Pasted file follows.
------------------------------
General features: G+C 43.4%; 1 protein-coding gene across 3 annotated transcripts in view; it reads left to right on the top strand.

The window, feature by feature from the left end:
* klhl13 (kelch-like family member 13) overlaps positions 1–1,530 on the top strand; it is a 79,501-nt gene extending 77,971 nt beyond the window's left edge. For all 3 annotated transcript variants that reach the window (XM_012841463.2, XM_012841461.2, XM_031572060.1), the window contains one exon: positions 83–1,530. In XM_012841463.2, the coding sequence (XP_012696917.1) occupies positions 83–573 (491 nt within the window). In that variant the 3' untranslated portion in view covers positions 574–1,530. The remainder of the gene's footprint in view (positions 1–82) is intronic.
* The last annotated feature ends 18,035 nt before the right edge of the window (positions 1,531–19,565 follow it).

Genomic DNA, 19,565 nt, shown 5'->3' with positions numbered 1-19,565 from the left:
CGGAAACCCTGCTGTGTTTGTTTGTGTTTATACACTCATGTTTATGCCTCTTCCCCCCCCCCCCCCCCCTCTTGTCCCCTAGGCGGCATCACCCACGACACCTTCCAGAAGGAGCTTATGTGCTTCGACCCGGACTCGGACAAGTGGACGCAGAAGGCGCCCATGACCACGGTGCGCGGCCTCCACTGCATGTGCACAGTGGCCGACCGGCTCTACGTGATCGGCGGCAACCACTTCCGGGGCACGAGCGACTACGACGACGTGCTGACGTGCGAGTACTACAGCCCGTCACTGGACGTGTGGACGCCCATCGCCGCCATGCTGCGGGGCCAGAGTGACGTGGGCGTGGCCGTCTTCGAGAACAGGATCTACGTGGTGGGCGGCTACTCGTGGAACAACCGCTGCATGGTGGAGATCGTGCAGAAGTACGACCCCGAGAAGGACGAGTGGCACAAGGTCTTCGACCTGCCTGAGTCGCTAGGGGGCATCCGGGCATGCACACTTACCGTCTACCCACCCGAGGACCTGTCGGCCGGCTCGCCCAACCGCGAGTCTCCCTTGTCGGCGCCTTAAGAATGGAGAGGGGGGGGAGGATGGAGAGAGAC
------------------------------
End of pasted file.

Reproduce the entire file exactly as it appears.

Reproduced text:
General features: G+C 43.4%; 1 protein-coding gene across 3 annotated transcripts in view; it reads left to right on the top strand.

The window, feature by feature from the left end:
* klhl13 (kelch-like family member 13) overlaps positions 1–1,530 on the top strand; it is a 79,501-nt gene extending 77,971 nt beyond the window's left edge. For all 3 annotated transcript variants that reach the window (XM_012841463.2, XM_012841461.2, XM_031572060.1), the window contains one exon: positions 83–1,530. In XM_012841463.2, the coding sequence (XP_012696917.1) occupies positions 83–573 (491 nt within the window). In that variant the 3' untranslated portion in view covers positions 574–1,530. The remainder of the gene's footprint in view (positions 1–82) is intronic.
* The last annotated feature ends 18,035 nt before the right edge of the window (positions 1,531–19,565 follow it).

Genomic DNA, 19,565 nt, shown 5'->3' with positions numbered 1-19,565 from the left:
CGGAAACCCTGCTGTGTTTGTTTGTGTTTATACACTCATGTTTATGCCTCTTCCCCCCCCCCCCCCCCCTCTTGTCCCCTAGGCGGCATCACCCACGACACCTTCCAGAAGGAGCTTATGTGCTTCGACCCGGACTCGGACAAGTGGACGCAGAAGGCGCCCATGACCACGGTGCGCGGCCTCCACTGCATGTGCACAGTGGCCGACCGGCTCTACGTGATCGGCGGCAACCACTTCCGGGGCACGAGCGACTACGACGACGTGCTGACGTGCGAGTACTACAGCCCGTCACTGGACGTGTGGACGCCCATCGCCGCCATGCTGCGGGGCCAGAGTGACGTGGGCGTGGCCGTCTTCGAGAACAGGATCTACGTGGTGGGCGGCTACTCGTGGAACAACCGCTGCATGGTGGAGATCGTGCAGAAGTACGACCCCGAGAAGGACGAGTGGCACAAGGTCTTCGACCTGCCTGAGTCGCTAGGGGGCATCCGGGCATGCACACTTACCGTCTACCCACCCGAGGACCTGTCGGCCGGCTCGCCCAACCGCGAGTCTCCCTTGTCGGCGCCTTAAGAATGGAGAGGGGGGGGAGGATGGAGAGAGAC